Charitable needn’t mean unprofessional
Like any business, charities need insurance. The most successful charities, after all, are those which are run like a business.
That means making sure the budget is spent efficiently and professionally.
A successful charity should have:
- Clear goals and a plan of how to achieve them.
- A sleek website and clever use of digital media to raise awareness and donations.
- The right insurance.
Insurance is vital. Because unfortunately, despite all a charity’s good works, they are not immune to lawsuits.
Immunity statutes exist to try and limit the damage claims can cause to charities and non-profit organizations.
These work by raising the threshold a plaintiff must meet to prove their case. For example, there would have to be evidence of gross negligence for an organization to be found negligent.
However, these statutes are not enough to defend charitable foundations against lawsuits entirely.
Unless a charity is properly insured, a single liability claim could eat up its precious budget. It could even put the charity out of operation.
So, what are the basic insurance policies charities need?
Basic insurance charities need
If people come to your charity’s headquarters, or you go to visit them, you need general liability insurance. Then, if visitor gets hurt, or you damage someone’s property and they sue, your policy can pay for medical bills, legal fees, and compensation.
If you have employees, you need workers’ compensation insurance. It’s required in most states the minute you take on your first hire.
Protecting board members
A type of insurance charities need, but which is often overlooked, is directors’ and officers’ insurance.
That’s because members of your charity’s board of directors can be personally sued if something goes wrong for the organization.
Charities rarely have the finances to cover their own needs so it’s likely that the board member would have to pay any costs themselves.
This is where directors’ and officers’ insurance comes in. If someone accuses a board member of wrongdoing, a D&O policy can cover their defense costs and compensation, if they’re liable.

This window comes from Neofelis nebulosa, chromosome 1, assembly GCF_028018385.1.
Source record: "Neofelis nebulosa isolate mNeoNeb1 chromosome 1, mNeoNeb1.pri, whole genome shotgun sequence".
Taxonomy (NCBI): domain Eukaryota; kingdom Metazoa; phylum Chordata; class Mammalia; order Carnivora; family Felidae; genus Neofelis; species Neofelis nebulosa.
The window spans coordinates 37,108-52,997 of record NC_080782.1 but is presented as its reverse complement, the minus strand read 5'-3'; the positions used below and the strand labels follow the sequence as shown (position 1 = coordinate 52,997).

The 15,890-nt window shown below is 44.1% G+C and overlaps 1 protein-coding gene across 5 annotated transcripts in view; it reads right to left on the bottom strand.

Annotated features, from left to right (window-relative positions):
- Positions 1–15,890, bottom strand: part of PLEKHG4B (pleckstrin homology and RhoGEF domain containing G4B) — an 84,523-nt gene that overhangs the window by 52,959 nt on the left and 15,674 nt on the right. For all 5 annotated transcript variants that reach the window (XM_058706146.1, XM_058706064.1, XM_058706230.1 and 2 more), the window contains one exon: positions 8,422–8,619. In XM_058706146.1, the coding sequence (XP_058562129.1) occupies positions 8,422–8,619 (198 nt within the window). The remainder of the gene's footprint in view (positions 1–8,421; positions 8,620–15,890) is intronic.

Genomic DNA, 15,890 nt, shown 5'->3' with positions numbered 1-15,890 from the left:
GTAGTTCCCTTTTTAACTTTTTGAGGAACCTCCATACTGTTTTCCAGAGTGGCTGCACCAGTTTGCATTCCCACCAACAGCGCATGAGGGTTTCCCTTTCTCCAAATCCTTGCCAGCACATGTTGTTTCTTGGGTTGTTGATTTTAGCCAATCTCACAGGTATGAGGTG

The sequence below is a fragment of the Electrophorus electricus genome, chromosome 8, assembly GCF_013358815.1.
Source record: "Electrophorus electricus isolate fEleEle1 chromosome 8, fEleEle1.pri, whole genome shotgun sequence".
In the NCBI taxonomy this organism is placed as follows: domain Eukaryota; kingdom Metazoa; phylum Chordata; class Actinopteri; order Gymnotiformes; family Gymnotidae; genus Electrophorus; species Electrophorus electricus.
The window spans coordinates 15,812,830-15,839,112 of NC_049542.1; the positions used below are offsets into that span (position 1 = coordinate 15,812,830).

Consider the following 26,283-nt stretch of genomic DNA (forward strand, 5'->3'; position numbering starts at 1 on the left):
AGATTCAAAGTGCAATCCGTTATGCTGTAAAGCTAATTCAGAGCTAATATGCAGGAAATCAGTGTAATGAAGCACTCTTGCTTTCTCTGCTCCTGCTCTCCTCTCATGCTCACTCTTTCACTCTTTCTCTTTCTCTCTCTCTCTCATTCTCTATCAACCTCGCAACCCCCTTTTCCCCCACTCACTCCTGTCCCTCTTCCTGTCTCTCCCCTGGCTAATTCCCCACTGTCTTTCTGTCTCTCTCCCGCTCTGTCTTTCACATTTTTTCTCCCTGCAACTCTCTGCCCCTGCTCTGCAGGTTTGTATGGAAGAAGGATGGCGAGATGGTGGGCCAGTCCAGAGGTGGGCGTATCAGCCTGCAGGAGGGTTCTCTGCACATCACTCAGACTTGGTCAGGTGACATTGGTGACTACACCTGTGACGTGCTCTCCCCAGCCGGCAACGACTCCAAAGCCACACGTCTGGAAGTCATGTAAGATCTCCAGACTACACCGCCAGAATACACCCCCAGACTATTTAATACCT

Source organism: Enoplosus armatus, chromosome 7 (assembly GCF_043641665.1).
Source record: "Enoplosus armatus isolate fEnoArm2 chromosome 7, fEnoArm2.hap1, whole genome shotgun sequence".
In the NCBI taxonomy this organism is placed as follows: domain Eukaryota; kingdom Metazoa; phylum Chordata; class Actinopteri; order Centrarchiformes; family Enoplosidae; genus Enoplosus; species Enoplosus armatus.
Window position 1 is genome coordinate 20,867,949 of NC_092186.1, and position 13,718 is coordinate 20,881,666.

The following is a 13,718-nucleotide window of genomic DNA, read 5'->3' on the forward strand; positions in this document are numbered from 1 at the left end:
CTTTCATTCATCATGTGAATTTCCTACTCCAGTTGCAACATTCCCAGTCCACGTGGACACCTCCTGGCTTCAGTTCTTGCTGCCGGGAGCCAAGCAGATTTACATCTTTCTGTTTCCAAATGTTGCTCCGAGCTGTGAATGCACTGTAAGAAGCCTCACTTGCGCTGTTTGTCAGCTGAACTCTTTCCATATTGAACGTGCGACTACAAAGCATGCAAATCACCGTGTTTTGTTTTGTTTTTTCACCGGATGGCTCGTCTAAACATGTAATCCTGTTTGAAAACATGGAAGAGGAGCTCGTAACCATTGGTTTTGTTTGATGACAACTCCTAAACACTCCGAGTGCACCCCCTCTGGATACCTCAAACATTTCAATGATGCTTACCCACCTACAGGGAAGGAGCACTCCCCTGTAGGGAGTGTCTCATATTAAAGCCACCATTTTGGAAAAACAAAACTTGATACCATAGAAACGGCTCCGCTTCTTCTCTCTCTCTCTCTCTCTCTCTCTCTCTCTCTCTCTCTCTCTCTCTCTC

Who would actually sue a charity?
It’s typically employees who make claims against board members of private companies. The same is true for charities.
Applicants rejected for both paid and voluntary vacancies can sue if they feel they’ve been discriminated against.
Employees can also claim for things like unfair dismissal or sexual harassment.
Charitable organizations without employees sometimes think they don’t need directors’ and officers’ insurance. And for smaller charities, whose risks are properly assessed and managed, that may be true.
However, not all claims against board members come from employees.
Even when no third parties have made a complaint, there have been cases where a states’ attorney general brought an action against a charity. For example for misuse of funds — engaging in charitable activity not specifically detailed in the charity’s charter.
If a patron believes their donation is not being used for its intended purpose — even if it’s still for the charity’s benefit, they can also sue. An example of this would be using a donation to repair damage to an organization’s headquarters.
Even with a risk management plan in place, it’s difficult to make sure charities operate in a way that’s totally risk-free at all times. Accidents happen. Mistakes are made. That’s why having the right insurance for your charity is vital for your peace of mind, and protection.
Not only can directors’ and officers’ insurance cover board members’ personal assets, but it also helps protect your charity’s integrity. And when you think of the positive impact a charitable foundation has on the lives of others, that’s something worth protecting.